chart to the right shows households in Orange County by
$35,000 to $49,999 18% 17%
income level and homeownership status. Within the
$25,000 to $34,999 11% 19%
income range of $25,000 to $74,999, there are 52% of
the County’s homeowners and 52% of its renters. A $15,000 to $24,999 7% 21%
significant percentage of the County’s renters (41%) Less than $15,000 7% 20%
earn less than $25,000 per year, and though many 0 10 20 30 40 50 60 70 80
households in that income group are worker households, Thousands
Source: US Census Bureau, 2004 American Community Survey.
they almost certainly would need some form of subsidy
in this housing market.
Percent of Income Spent on Rent by Income Level,
What can they afford? The three income groups in the Orange County
$25,000 to $75,000 range could afford—at most— Less than 30% Greater than 30%
between $575 and $1,825 in rent, or they could afford $100,000 or more: 9%
to purchase homes priced from $90,000 to $265,000. $75,000 to $99,999: 8%
(See table below.) $50,000 to $74,999: 33% 2%
What’s being built? In Central Florida, over 100 $35,000 to $49,999: 27% 7%
residential developments currently are under construction $20,000 to $34,999: 19% 44%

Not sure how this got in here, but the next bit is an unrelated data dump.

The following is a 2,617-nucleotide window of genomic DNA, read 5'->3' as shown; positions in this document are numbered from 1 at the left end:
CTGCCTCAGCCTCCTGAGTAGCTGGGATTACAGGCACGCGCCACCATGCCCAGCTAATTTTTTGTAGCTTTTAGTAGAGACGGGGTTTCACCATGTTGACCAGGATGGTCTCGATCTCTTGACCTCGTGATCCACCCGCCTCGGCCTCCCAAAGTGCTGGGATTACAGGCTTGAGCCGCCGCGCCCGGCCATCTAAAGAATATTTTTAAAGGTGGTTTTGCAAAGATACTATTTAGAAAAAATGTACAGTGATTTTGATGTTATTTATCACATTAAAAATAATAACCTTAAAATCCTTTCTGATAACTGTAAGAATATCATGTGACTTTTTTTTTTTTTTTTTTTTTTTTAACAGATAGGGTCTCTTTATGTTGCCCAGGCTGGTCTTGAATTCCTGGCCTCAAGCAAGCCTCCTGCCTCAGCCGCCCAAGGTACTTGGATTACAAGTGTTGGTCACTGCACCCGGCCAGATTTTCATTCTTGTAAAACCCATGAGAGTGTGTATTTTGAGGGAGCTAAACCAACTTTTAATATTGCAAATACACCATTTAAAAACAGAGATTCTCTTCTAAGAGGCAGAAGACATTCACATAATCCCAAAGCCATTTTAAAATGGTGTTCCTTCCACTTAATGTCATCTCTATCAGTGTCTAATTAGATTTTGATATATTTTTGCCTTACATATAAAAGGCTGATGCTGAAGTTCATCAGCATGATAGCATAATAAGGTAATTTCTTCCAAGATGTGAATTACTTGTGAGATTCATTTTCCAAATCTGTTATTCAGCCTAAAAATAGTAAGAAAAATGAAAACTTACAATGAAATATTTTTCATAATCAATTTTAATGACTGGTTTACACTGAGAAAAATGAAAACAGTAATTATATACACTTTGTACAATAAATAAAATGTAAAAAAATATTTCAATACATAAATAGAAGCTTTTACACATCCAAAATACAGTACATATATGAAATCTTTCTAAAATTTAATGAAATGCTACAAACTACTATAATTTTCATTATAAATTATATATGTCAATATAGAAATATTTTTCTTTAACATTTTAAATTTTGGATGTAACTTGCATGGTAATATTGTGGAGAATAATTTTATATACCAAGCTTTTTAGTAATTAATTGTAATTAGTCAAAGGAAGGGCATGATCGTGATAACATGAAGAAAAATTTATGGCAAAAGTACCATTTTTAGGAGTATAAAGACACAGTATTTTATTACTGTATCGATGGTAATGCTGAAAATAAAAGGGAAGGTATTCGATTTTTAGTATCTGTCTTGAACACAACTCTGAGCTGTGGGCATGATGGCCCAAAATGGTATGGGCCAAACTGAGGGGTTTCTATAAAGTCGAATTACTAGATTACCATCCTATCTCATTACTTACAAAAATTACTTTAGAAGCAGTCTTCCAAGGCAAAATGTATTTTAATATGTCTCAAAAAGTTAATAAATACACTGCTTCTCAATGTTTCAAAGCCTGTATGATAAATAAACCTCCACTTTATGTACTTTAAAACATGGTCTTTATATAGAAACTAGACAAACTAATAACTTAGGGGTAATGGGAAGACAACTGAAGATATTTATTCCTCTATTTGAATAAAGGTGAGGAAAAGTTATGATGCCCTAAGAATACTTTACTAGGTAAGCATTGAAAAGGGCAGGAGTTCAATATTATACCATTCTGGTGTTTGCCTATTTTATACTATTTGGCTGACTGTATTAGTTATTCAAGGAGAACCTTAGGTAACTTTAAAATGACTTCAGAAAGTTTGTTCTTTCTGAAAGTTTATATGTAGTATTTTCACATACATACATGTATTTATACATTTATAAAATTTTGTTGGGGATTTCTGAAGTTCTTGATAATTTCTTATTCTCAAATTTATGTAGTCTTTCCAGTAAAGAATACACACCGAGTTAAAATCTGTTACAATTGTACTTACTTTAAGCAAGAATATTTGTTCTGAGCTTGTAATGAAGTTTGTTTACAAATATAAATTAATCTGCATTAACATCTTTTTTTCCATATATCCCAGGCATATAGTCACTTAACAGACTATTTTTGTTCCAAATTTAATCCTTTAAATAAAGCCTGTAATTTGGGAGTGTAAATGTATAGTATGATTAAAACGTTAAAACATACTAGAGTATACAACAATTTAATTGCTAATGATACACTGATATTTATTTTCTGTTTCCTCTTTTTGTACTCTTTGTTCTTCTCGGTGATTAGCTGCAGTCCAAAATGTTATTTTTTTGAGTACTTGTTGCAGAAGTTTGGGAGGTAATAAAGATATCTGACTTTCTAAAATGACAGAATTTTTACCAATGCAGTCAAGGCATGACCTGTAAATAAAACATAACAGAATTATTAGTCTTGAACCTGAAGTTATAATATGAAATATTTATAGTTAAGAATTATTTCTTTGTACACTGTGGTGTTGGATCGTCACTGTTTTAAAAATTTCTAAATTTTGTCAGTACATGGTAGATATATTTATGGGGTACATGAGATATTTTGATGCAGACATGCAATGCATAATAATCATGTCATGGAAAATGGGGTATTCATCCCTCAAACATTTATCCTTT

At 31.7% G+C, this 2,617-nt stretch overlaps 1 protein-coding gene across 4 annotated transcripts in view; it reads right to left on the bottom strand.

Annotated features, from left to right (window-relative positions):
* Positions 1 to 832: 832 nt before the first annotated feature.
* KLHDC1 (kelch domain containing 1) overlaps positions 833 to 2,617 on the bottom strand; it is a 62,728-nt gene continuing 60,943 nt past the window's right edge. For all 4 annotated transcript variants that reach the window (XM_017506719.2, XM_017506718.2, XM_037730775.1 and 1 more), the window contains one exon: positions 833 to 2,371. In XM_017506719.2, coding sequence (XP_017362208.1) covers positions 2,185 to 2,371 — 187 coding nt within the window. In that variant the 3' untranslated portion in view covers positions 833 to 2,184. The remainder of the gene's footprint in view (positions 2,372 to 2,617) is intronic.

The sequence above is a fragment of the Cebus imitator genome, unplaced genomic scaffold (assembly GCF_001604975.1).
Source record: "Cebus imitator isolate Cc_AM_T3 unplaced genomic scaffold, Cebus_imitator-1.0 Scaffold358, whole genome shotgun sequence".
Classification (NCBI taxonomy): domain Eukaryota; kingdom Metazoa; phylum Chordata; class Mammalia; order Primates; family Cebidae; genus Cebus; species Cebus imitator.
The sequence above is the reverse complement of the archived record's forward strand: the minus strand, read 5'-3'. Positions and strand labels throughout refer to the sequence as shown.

or recently completed. Of those developments, none fall $10,000 to $19,999: 2% 27%
within the affordability range for the first group listed in
Less than $10,000: 2% 20%
the table above; one (a renovation of one-bedroom,
800 square foot villas) falls within the affordability 0 5 10 15 20 25 30 35 40 45 50
range for the second group; and 13 are affordable to Source: US Census Bureau, 2004 American Community Survey.
the third group, although most fall near the top of the
affordability range. What about rental units? Over 18,000 rental units in metro
Orlando have been converted to condominiums since the year 2000,
Existing housing: The latest figures on existing home sales from
15,000 in the last year alone. This has exacerbated a shortage of
the Florida Association of Realtors (March 2006) show a median
rental housing in the area. Multifamily rental developers are now
sales price for single family homes of $259,700, also near the top
competing with condominium developers for the same land, and
of the affordability range. This figure represents a 32 percent
rental developers—particularly developers of affordable rental
increase over the median sales price from one year ago.
housing—are at a disadvantage in what they can afford to pay for
What Can Workforce Households Afford? the land.
Income Monthly Rent Purchase Price
The chart above shows renter household income and percent of
1 $25,000—$34,999 $575—$825 $90,000—$125,000
income spent on rent. At higher income levels there is not much rent